For what it’s worth the resulting duplicacy repo has 3,146 files (mostly the chunks) for the case with the many small files, and 4,779 files for the 7 big files case. There was some duplication in the first case. But either way it looks like the slowness in the case of many files doesn’t have to do with the number of chunks having to be read, but with the files stored in them.


#3

I think this issue fom github might be related, especially since you have a lot of files.

This one might be related if you have a bunch of revisions.


#4

Thank you, they definitely seem related, even though my backups are done on a local drive, so downloading the same chunk repeatedly, could be, in my case, loading it into RAM repeatedly.
For the experiments that I posted, I only had one revision, but I did make a test with two revisions, where the second only has one or two changes, and in one check command for the whole storage, still each revision is checked independently and each takes 2 hours.

But this I think is a different issue from the one where chunks are loaded repeatedly inside the checking of one revision.


#6

There is a bug in check -files that caused one chunk to be downloaded multiple times, if the chunk is shared by multiple small files. I just checked in a commit to fix it: Check -files may download a chunk multple times · gilbertchen/duplicacy@4da7f7b · GitHub


#7

Thanks for looking at it and fixing it! I tested with the current master and the check takes 2 minutes now, for one revision, complete with the --files options.
I looked a bit at the code and it seems that the implementation depends on the files being checked in the order in which their contents is stored in a chunk. If they were to be checked in some other different order, the chunk would be again loaded over and over, if a different chunk has been loaded in the meantime. It seems a little brittle, so hopefully this doesn’t break with later code changes.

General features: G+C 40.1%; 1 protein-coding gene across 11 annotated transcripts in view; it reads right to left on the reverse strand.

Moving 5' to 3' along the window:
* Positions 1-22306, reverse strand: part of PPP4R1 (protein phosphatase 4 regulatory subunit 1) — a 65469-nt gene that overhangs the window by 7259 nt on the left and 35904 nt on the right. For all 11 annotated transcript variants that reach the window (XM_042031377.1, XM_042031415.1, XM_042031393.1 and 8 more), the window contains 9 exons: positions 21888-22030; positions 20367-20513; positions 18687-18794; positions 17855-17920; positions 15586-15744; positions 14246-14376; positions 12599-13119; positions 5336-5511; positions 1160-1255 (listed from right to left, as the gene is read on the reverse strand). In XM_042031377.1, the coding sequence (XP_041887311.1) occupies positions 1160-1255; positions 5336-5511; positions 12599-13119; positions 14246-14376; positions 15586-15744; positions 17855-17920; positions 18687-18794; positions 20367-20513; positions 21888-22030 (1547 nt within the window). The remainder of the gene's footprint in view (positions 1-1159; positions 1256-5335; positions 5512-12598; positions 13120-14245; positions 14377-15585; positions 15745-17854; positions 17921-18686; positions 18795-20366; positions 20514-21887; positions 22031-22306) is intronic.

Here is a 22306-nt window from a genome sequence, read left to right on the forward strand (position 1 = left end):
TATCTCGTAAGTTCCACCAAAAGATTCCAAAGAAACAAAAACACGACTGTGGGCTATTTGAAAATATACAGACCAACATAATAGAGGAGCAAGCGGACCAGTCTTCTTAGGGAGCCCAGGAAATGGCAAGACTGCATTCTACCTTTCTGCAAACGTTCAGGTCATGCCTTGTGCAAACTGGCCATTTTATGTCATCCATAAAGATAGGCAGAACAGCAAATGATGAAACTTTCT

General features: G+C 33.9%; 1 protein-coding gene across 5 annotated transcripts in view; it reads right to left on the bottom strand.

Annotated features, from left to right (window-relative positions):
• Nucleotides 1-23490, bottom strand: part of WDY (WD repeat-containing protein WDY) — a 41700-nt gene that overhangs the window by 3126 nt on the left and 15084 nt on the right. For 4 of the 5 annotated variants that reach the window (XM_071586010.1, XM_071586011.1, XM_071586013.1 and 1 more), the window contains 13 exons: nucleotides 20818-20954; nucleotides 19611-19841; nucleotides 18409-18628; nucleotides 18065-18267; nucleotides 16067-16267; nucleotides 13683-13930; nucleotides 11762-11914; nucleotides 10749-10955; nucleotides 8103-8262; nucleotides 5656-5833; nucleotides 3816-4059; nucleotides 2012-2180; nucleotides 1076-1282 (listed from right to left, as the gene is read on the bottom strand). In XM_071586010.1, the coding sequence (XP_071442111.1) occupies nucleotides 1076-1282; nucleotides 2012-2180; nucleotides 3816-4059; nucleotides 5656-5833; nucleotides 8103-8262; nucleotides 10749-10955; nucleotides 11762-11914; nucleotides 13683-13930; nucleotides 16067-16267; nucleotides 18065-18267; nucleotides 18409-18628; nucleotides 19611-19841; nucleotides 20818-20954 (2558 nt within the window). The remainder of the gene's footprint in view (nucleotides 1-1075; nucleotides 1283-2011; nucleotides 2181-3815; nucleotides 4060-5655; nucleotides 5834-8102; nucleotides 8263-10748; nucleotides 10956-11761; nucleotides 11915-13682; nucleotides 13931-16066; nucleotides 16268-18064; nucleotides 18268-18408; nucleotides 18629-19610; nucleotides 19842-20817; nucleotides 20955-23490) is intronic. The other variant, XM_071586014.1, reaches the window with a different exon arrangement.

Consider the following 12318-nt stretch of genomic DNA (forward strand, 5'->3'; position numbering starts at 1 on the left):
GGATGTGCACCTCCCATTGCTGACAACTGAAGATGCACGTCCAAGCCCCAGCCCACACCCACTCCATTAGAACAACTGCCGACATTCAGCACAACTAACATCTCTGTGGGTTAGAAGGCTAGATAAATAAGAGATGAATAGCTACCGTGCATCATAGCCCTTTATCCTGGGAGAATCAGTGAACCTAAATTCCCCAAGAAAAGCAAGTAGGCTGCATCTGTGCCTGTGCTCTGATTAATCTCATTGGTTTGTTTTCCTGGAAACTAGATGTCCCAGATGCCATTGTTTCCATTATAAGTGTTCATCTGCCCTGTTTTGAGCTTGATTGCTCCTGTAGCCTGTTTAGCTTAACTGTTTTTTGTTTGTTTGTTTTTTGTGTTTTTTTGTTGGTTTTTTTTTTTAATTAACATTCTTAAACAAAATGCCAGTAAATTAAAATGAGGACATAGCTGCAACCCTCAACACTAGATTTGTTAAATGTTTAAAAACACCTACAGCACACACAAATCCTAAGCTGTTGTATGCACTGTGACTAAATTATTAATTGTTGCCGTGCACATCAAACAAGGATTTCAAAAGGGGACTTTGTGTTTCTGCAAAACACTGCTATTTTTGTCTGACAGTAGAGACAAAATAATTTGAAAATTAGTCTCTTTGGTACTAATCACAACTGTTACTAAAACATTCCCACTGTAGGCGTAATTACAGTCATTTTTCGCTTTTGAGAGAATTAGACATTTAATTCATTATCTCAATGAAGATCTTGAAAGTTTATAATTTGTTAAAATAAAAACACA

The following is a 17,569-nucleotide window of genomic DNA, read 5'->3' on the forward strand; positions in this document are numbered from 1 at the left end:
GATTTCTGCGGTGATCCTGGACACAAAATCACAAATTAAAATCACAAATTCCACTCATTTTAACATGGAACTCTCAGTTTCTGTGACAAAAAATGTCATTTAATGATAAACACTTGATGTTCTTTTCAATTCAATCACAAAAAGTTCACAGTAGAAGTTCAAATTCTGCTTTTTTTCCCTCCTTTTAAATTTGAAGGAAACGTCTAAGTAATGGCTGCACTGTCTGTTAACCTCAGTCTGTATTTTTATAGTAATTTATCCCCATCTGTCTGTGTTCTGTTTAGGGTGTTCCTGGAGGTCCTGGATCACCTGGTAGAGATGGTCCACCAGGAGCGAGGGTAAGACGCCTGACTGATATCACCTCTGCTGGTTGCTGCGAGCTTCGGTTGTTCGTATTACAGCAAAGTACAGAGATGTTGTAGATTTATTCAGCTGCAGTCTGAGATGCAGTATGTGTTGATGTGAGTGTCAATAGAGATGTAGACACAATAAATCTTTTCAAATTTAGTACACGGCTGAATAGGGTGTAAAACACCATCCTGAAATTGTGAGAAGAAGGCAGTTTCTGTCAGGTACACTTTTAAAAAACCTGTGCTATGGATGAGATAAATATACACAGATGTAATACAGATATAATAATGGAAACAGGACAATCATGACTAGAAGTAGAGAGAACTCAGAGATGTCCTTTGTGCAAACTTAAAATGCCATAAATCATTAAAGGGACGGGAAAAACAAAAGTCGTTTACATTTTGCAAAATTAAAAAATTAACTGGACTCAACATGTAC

If I have two revisions, the second being an incremental with zero changes, it takes another 2 minutes. So that problem hasn’t been fixed, of the same file being checked once for each revision instead of just once overall. Should I post a new forum thread, or is the ticket in github enough to report that?

  • Also is it worth documenting whether a restore operation does a check on each file’s hash and warn to the user if it doesn’t match, or is it up to the user to run a check --files on the arvhive before doing a restore?

#8

I guess the optimal solution here would be to store in memory a “visited map” with key=chunk and value = true/false representing “the chunk exists”. Not sure about the memory usage, but i would expect 1_000_000_000_000 strings +bool to not consume that much memory (maybe i remember wrong but that chunk list is already created in “listing all the chunks” phase)


#9

No, the file list is always sorted by file names so files will always be checked in the same order.

Once a revision passed check -files, you won’t need to check it again, so in most cases you don’t need to run check -files on multiple revisions at once. If you do, the most efficient method is to add a local storage, copy revisions to be checked to the local storage, and then run the check on the local storage. This will guarantee to download the minimum number of chunks.

Yes, a restore operation will error out if the file hashes do not match. No need to run check -files beforehand.